News Local/State

Democrats Pull Out Of Forum Due To News-Gazette “#MeToo” Cartoon


Jim Meadows/Illinois Public Media

Champaign County Democrats have pulled out of a county board candidates’ forum co-sponsored by the News-Gazette. It’s their response to an editorial cartoon printed in the newspaper on Tuesday, which Democrats say excuses sexual assault and depicts supporters of the “Me Too” movement as “humorless scolds”.

The cartoon by Robert Ariail of The State newspaper in Columbia, South Carolina, is captioned “Teen Angst in the Era of #Me Too”. It shows a hesitant teen-age boy, thinking, “This could come back to haunt me in 30 years,” out on a date with a bewildered teen-age girl, whose own thoughts are, “What’s he waiting for? Doesn’t he like me?”

Democratic District 10 county board candidate Tanisha King-Taylor said she was shocked when she saw the cartoon on the News-Gazette’s editorial page.

“My jaw dropped open,” said King-Taylor, who decried what she called “the lack of tastefulness, of that image, and the decision for the paper that is responsible for sharing vital information with the community to allow that type of message to be placed in there.”

Comments blasting the News-Gazette's decision to run the cartoon quickly surfaced on the newspaper's Facebook page, and in letters printed on Thursday's editorial page. 

"Apparently, the cartoonist sees no difference in a young woman's mind between wanting to kiss someone ... and wanting to be sexually assaulted," wrote Kathy Richards of Champaign.

Thursday's editorial page also included a column by News-Gazette Media CEO John Reed, who admitted that their decision to run the cartoon displayed "an unintentional lack of sensitivity toward the topic of consent" that failed "to recognize that there might be alternative interpretations." But Reed wrote that despite what some might think, there was no "nefarious intent" involved in deciding to run the cartoon, and that doing so had "sparked a fair bit of dialogue inside our little local media company" that would "ultimately make us better." 

And in the letters column, cartoonist Robert Ariail defended his intentions, writing that the cartoon was "a commentary on modern life and the chilling effects surrounding the #MeToo movement and more specifically, the Kavanaugh hearings." Arial wrote that if others interpreted his cartoon differently, "then I have failed in communicating my idea." And he noted that he had produced other cartoons supporting women and and issues of equality, including a recent one "in which I lampoon Senate Republicans oin the Judiciary Committee for their handling of Kavanaugh's accuser, Dr. Ford." 

But speaking on Wednesday afternoon, King-Taylor said that as of that time, she had heard no response from the News-Gazette. She said that in light of the cartoon, the Democratic candidates for Champaign County Board seats decided they don’t want to be part of an event with the News-Gazette’s name on it.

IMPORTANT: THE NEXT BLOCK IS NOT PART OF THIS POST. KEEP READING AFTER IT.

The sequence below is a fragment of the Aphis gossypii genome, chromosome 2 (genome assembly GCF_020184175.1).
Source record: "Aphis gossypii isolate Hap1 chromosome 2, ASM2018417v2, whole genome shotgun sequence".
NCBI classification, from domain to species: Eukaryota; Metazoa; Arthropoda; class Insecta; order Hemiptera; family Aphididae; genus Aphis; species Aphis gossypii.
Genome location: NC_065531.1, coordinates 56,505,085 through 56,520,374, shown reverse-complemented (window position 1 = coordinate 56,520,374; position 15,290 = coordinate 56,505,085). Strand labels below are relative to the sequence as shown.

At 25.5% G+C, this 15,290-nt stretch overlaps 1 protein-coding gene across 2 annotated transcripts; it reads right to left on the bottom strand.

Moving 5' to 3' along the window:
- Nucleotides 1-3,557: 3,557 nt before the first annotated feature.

“Because they are a co-host of the forum,” said King-Taylor, who is running against Republican David Weisiger. “And we didn’t want to choose to connect ourselves to a paper that would allow that type of messaging to go out.”

The League of Women Voters of Champaign County, which is another sponsor of the candidates’ forum (along with the Champaign County NAACP), says the event will go on as scheduled, Friday night at 6:30 PM at the Champaign City Building. League chapter president Holly Wilper said it's their policy in cases where candidates drop out at the last minute, to allow opponents to make a brief statement. But she says they will not be answering multiple questions as candidates facing their opponents would do.

In a news release, the Champaign County Democratic Central Committee called on the League of Women Voters of Champaign County and the Champaign County NAACP to "seriously reconsider their partnership with (the News-Gazette) for these forums."

Meanwhile, Champaign County Democrats said they plan to organize their own candidates’ forum, and would invite their opponents to join them.

“The great hope is that we can have some other events, because obviously we all want to be in contact with voters,” said Democratic District 6 county board candidate Mike Ingram, who is running against Republican Richard Montgomery. “We want voters to see all the candidates and the differences between them and make informed choices.”

There are 15 Champaign County Board seats up for election on the November 6th ballot, and Democrats are running in ten of them. Eight of the ten Democratic candidates face Republican opponents, while the other two are running uncontested. Democrats currently hold a 12-10 majority on the Champaign County Board.

NOTE: This article has been updated to include comments on the cartoon that appeared in Thursday's News-Gazette, and to correct the start time for the Friday candidates' forum. - JM 9/27/18,